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My country, right or wrong . . .

Carl Schurz, who became, in the US, an attorney, writer for the New York Tribune, editor-in-chief of the Detroit carl schurzPost, Minister (Ambassador) to Spain under President Lincoln, a Union General in the Civil War, co-editor and co-owner of the Westliche Post in St. Louis, United States Senator from Missouri, 1869-1875 (only 5 years after he became a citizen), Secretary of the Interior under President Hayes, contributor to Harper’s Weekly, editor of the New York Evening Post, was a fugitive from German justice when he arrived in America in 1852.

One of his most famous statements was made while serving as US Senator from Missouri.   In response to this comment of uncritical American hegemony by Senator Decatur of Wisconsin, “My country, right or wrong,” Senator Schurz declared, “The Senator from Wisconsin cannot frighten me by exclaiming, ‘My country, right or wrong.’ In one sense I say so too, my country; and my country is the great American Republic. My country, right or wrong; if right, to be kept right; and if wrong, to be set right” (2/26/1872).

Later, writing in Harper’s Weekly in an article titled “About Patriotism” (4/16/1898), he wrote, “The man who in times of popular excitement boldly and unflinchingly resists hot-tempered clamor for an unnecessary war, and thus exposes himself to the opprobrious imputation of a lack of patriotism or of courage, to the end of saving his country from a great calamity, is, as to loving and faithfully serving his country, at least as good a patriot as the hero of the most daring feat of arms, and a far better one than those who, with an ostentatious pretense of superior patriotism, cry for war before it is needed, especially if then they let others do the fighting.”  He ended this essay with this warning, “. . . when the rush of events frequently makes the needs of the government especially pressing, that the tribe of unscrupulous speculators bent upon cheating and robbing the public find most fruitful opportunities.  They will always be seen and heard among the noisiest of ‘patriots,’ in whose opinion no preparation is large enough, no action too quick and no measure too far-reaching. In the name of ‘patriotism’ they will insist that all those safeguards in the government machinery which are to prevent fraud and theft be swept away as antiquated ‘red-tapeism’ that obstructs the necessary vigor and promptness of action. In the name of ‘patriotism’ they will seek to foist into places of trust and responsibility patriots of their own stripe to help them in their rascally game. In the name of ‘patriotism’ they will strive to discredit and break down public men who have remained sufficiently cool to guard the public interest, as ‘not patriotic enough.’ And this tribe of sharks and harpies will be lustily aided by the disreputable politicians who discover in the general disturbance a new chance for themselves, and who expect the loudest kind of war patriotism to lift them into popular favor and public place, trusting that everything will be forgiven to the ‘patriot’ who is most vociferous in denouncing the enemy and most fiercely proclaiming that the war must not cease until the last fighting foe has bitten the dust. This is the class of ‘Patriots’ well fitted by old Dr. Samuel Johnson’s robust saying, that ‘patriotism is the last refuge of a scoundrel.’ And those who ‘love their country and mean to serve it faithfully’ must not forget that true patriotism, while in time of war it has to fight the foreign enemy abroad, has to fight with equal vigilance and vigor false patriotism at home. For unless it do so with effect, the range and power of corrupt and degrading influences in our political life will be fearfully enlarged, and the progress of honest, safe and orderly methods of government may be set back for an indefinite period.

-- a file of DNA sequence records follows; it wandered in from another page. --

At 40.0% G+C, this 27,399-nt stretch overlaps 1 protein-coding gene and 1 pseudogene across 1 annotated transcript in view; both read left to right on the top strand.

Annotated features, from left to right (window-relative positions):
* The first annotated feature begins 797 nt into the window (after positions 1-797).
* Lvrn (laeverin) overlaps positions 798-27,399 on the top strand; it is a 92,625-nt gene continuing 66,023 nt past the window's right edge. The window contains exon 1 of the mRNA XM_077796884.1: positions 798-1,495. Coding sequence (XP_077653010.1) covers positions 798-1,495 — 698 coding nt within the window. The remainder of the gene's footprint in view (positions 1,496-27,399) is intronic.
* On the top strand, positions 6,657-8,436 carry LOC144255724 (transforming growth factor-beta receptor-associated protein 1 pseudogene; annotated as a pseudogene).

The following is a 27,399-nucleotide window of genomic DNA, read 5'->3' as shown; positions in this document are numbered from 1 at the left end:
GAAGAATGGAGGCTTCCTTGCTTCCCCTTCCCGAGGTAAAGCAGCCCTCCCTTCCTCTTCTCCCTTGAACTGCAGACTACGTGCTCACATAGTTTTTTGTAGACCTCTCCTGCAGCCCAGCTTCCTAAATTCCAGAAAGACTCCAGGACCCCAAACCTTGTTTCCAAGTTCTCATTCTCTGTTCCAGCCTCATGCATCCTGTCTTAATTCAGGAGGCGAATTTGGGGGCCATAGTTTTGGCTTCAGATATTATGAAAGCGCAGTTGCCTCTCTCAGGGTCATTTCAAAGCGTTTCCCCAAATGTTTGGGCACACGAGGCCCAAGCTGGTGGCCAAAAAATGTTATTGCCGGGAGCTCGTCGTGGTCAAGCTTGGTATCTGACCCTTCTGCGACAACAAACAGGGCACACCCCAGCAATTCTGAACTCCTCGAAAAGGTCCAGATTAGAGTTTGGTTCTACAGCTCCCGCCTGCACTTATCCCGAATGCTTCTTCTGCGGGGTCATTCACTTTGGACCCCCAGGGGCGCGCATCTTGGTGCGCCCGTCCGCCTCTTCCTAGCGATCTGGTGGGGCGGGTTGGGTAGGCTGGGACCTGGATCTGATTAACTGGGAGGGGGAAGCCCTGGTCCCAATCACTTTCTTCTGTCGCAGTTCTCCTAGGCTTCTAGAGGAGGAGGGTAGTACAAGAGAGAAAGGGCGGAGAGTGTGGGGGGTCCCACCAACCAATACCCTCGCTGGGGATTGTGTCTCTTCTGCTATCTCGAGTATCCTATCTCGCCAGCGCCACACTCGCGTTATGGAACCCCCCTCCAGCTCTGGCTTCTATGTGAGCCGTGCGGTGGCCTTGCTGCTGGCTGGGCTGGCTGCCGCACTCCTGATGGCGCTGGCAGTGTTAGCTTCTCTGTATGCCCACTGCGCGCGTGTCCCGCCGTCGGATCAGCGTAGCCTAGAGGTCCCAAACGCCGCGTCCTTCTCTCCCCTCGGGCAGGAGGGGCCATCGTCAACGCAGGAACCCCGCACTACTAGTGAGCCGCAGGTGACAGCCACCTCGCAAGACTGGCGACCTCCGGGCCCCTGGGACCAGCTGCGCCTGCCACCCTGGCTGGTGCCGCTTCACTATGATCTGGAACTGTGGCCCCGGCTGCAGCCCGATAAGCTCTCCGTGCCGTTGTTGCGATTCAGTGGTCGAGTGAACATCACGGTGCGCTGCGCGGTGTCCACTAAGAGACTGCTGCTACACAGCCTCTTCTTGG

Speaking at the Anti-Imperialism Conference in Chicago in October of 1899, he re-used his famous statement when he said, “I confidently trust that the American people will prove themselves … too wise not to detect the false pride or the dangerous ambitions or the selfish schemes which so often hide themselves under that deceptive cry of mock patriotism: ‘Our country, right or wrong!’ They (the American people) will not fail to recognize that our dignity, our free institutions and the peace and welfare of this and coming generations of Americans will be secure only as we cling to the watchword of true patriotism: ‘Our country — when right to be kept right; when wrong to be put right.'”

Just let this marinade in your mind for a while.



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Filed under German American history, history, immigration, Justice, patriotism, US History